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From glut to scarcity: crude price outlook brightens rapidly

A roundup of what The Globe and Mail's market strategist Scott Barlow is reading this morning on the Web

The oil price has stabilized near the $49 level and saved-up bullish forecasts are popping up everywhere. The central investment thesis is that industry investment in new discoveries and development collapsed in 2015 and 2016 and this paves the way for an eventual supply shortage that will see crude prices soar once again,

"With oil prices hovering around $50 a barrel, current project spending is focused on "short-cycle" projects involving U.S. shale deposits, Daniel Jaeggi, president of Mercuria Energy Group Ltd., said at the FT Commodities Global Summit in Lausanne, Switzerland, Wednesday. Hedging activity by these same producers is keeping future prices low until 2020, which is dissuading investment in major oil projects, he said. "We are sowing the seeds for potential instability in the future and more volatility, " Jaeggi said. In three to four years, "you won't be able to satisfy demand with short-cycle barrels.""

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The huge Cenovus/Conoco Phillips deal is the big energy story domestically. I am viewing this as a bullish sign for the industry – Canadian companies have been generally brilliant at picking spots to buy and sell assets to and from foreign companies.

"Oil Traders Warn There's a Supply Crunch Looming" – Bloomberg
"Crude Oil Prices Rose above the 200-Day Moving Average" – Market Realist (warning: I don't know this site well)
"Cenovus snaps up ConocoPhillips assets for $17.7-billion" – Report on Business
"ConocoPhillips sells oil sands assets for $13.3bn" – Financial Times
Counterpoint: "IEA's Birol Expects U.S. Oil, Shale Production Boom" – Bloomberg


An important Bloomberg column warns that high-yield stocks are not always entirely good things, particularly where U.S. retail stocks are concerned,

"In a world where the benchmark 10-year Treasury note yields just 2.4 percent, these dividends can look pretty appetizing for yield-starved investors. The questions investors must ask themselves are the following: Are these beaten down retailers diamonds in the rough or value traps? Am I being paid to wait or are these dividends going to get cut in the future?"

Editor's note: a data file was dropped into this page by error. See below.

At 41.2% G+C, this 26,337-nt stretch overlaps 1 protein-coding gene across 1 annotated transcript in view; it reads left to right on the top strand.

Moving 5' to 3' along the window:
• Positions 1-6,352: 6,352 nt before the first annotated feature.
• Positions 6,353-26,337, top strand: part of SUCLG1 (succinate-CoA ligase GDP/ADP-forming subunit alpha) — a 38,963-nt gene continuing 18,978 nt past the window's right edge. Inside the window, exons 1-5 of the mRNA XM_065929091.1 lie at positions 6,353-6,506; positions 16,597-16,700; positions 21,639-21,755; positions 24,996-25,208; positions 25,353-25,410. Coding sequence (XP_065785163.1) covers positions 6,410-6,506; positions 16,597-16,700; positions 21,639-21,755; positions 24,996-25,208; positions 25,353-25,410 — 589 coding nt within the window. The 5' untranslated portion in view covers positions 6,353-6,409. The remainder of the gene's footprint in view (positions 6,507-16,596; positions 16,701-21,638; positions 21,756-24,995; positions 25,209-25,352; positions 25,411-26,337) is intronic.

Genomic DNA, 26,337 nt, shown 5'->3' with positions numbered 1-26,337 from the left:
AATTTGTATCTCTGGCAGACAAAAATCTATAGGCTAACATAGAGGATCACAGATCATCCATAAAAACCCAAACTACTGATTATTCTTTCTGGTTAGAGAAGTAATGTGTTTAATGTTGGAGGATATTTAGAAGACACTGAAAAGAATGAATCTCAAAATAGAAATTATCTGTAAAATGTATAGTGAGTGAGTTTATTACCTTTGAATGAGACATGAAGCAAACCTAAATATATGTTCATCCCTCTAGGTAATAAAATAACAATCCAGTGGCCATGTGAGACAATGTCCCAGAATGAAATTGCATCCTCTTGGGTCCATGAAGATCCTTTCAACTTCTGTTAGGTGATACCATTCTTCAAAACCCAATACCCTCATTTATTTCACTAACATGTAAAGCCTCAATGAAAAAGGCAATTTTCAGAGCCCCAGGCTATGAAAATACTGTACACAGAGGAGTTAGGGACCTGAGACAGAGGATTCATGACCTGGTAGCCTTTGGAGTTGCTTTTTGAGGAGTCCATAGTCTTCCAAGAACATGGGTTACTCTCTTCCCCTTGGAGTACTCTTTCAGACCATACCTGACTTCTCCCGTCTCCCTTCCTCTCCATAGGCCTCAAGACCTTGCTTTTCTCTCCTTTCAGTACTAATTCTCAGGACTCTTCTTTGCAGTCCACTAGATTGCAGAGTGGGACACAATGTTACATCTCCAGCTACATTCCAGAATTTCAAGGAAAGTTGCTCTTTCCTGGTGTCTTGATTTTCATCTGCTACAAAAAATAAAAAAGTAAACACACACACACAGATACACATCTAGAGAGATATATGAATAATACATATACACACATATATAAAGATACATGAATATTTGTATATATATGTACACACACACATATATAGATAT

"Don't Be Fooled By High Dividends on Retailer Stocks" – Bloomberg


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I was going to put this story in the Diversion category until I realized its importance for investors. Harvard Business Review answers the question, "How to Spot a Liar,"

"Want to know if someone's lying to you? Telltale signs may include running of the mouth, an excessive use of third-person pronouns, and an increase in profanity. These are among the findings of a recent study that delves into the language of deception, detailed in the paper Evidence for the Pinocchio Effect: Linguistic Differences Between Lies, Deception by Omissions, and Truths, which was published in the journal Discourse Processes."

"How to Spot a Liar" – Harvard Business Review


Tweet of the Day: "Lose yourself in this beautiful literary map of London" – Twitter

Diversion: "Why are there no lawyers on Start Trek?" – Current Affairs

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About the Author
Market Strategist

Scott Barlow is The Globe's in-house market strategist. He is a 20-year veteran of Canadian investment banks, including Merrill Lynch Canada, CIBC Wood Gundy and Macquarie Private Wealth (MPW). He was a highly ranked mutual fund analyst for 10 years and then, most recently, the head of a financial adviser support team at MPW. More


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